Ambiguous loss is a newly identified type of loss that occurs when a loved one is physically present, but psychologically absent. Dementia is just one example. Because the lost person is here, but not here, grief is frozen, life is put on hold, and people are traumatized. With no official verification of death, no possibility of closure, and no rituals for support, there is no resolution of grief (Boss 1999). Clergy, especially pastoral counselors, can witness and provide comfort for such uncanny loss because people rely on them for support, not just from the clear loss of death, but from the ambiguous losses, catastrophic and ordinary, that inevitably will occur across the life course.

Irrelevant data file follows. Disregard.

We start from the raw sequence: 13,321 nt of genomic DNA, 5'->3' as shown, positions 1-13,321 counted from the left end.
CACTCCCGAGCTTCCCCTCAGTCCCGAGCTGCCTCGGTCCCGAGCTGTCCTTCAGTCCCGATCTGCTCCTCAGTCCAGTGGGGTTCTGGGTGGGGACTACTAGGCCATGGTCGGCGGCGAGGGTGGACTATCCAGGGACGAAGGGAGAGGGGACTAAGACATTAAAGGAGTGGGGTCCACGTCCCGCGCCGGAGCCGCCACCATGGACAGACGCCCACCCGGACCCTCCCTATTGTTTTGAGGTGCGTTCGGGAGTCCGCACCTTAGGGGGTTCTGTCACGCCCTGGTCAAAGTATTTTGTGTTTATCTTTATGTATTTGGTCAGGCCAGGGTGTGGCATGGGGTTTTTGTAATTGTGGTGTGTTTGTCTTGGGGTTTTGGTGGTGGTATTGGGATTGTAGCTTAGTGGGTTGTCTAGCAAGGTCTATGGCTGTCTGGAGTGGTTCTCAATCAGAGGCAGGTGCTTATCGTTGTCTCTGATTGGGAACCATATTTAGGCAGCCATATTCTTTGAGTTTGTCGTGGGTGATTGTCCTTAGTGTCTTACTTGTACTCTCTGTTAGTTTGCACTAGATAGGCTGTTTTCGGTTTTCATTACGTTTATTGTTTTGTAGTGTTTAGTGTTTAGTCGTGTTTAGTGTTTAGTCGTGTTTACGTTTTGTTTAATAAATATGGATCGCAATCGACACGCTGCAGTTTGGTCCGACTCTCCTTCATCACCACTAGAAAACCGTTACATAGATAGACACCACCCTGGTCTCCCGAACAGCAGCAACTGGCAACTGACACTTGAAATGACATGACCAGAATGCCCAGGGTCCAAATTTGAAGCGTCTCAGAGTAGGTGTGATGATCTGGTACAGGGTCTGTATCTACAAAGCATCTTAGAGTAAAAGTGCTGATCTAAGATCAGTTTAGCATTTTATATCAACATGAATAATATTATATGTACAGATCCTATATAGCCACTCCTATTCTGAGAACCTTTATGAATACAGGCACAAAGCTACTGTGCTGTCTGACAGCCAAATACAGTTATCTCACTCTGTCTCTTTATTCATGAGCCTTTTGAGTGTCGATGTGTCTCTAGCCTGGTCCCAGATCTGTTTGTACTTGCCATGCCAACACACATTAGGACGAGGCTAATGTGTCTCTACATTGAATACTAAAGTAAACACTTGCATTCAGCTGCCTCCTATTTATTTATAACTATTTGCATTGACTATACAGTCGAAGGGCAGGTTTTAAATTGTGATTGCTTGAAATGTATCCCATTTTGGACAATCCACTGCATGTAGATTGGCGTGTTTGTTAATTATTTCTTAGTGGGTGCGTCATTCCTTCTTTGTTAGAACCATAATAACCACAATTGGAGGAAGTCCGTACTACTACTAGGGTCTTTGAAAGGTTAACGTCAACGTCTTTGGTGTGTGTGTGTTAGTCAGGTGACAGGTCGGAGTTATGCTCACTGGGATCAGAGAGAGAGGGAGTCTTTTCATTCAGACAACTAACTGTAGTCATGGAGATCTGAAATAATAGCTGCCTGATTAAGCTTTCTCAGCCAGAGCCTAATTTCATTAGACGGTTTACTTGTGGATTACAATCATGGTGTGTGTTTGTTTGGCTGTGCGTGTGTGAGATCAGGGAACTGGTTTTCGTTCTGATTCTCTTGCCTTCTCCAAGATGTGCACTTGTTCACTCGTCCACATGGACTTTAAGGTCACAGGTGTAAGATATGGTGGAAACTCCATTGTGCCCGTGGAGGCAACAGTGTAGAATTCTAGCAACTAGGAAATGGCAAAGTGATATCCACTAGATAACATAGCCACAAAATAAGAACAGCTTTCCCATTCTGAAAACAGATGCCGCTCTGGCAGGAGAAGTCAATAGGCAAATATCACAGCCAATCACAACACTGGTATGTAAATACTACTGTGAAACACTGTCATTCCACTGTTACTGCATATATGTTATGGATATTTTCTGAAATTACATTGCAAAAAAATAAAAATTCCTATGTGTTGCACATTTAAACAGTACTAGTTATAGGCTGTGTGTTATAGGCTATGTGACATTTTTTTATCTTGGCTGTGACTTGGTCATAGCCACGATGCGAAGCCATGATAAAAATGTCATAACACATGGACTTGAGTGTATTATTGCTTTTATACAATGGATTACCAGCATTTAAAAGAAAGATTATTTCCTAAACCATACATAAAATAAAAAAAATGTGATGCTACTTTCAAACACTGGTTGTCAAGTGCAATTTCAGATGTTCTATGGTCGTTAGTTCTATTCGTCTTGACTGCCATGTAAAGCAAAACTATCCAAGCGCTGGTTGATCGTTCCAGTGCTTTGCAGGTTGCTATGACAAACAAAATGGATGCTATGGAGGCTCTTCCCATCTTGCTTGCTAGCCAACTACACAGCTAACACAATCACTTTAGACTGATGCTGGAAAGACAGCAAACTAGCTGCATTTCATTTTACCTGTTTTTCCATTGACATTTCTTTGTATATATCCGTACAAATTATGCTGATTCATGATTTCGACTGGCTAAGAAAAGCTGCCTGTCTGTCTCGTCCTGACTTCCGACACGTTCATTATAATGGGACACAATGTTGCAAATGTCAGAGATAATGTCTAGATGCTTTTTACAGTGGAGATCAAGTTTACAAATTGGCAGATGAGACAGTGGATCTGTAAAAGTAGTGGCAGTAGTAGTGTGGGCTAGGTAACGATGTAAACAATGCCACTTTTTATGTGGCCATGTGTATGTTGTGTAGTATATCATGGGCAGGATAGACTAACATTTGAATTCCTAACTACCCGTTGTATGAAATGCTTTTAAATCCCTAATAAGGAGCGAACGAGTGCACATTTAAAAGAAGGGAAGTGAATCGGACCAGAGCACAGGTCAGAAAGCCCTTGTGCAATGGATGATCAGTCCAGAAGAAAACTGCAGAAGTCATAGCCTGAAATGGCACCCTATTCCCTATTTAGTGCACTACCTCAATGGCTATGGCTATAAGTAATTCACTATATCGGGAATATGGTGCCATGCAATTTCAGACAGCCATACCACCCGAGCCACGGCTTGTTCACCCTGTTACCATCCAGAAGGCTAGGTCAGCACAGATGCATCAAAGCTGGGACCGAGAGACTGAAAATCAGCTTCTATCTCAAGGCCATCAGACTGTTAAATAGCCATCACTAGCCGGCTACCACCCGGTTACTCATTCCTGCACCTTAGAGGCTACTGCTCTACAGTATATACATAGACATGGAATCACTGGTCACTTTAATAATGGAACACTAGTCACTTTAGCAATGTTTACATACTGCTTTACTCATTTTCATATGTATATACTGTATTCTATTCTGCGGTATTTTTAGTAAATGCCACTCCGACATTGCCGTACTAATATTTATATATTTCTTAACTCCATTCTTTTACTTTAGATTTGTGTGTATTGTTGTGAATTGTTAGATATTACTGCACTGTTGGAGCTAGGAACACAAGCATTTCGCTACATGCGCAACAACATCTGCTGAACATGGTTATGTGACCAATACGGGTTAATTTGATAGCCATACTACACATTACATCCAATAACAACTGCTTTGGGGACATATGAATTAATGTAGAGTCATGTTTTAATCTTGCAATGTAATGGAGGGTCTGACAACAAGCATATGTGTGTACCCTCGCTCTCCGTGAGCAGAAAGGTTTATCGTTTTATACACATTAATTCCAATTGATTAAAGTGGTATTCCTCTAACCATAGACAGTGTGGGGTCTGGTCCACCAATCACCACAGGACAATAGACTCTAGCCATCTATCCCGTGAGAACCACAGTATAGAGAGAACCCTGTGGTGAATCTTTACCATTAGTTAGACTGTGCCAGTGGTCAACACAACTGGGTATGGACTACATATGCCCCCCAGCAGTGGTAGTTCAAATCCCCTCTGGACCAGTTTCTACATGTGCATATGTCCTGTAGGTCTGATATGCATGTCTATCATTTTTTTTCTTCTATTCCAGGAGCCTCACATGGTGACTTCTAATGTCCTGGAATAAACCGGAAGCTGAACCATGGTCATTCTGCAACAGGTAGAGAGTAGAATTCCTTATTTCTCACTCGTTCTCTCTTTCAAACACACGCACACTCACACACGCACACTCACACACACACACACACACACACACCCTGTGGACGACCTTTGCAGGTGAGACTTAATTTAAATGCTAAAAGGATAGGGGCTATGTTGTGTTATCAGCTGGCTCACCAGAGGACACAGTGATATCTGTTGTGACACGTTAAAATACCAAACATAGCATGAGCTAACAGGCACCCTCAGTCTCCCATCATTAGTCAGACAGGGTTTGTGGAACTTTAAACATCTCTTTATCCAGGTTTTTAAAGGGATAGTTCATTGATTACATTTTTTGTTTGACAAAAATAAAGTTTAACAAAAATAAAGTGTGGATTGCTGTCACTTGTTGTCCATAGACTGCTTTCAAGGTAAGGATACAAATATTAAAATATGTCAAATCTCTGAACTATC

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Sometimes, if the loss is so incomprehensible, people say it never will make sense (e.g., a suicide without a note). I tell them that this is also a meaning—it will never make sense! That bring us back to the nonsensical and how people still find new hope. See Boss (2006).
There are times when ambivalence leads to ambiguity such as when someone is conflicted about having a test for cancer, let’s say, and then discovers it is too late to be treated for it; or when the young man whose father has Lou Gehrig’s disease prefers to live with the ambiguity rather than risking the knowledge that he has the same fate as his father.
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Boss, P. The Trauma and Complicated Grief of Ambiguous Loss. Pastoral Psychol 59, 137–145 (2010). https://doi.org/10.1007/s11089-009-0264-0
- Ambiguous loss
- Traumatic loss
- Complicated grief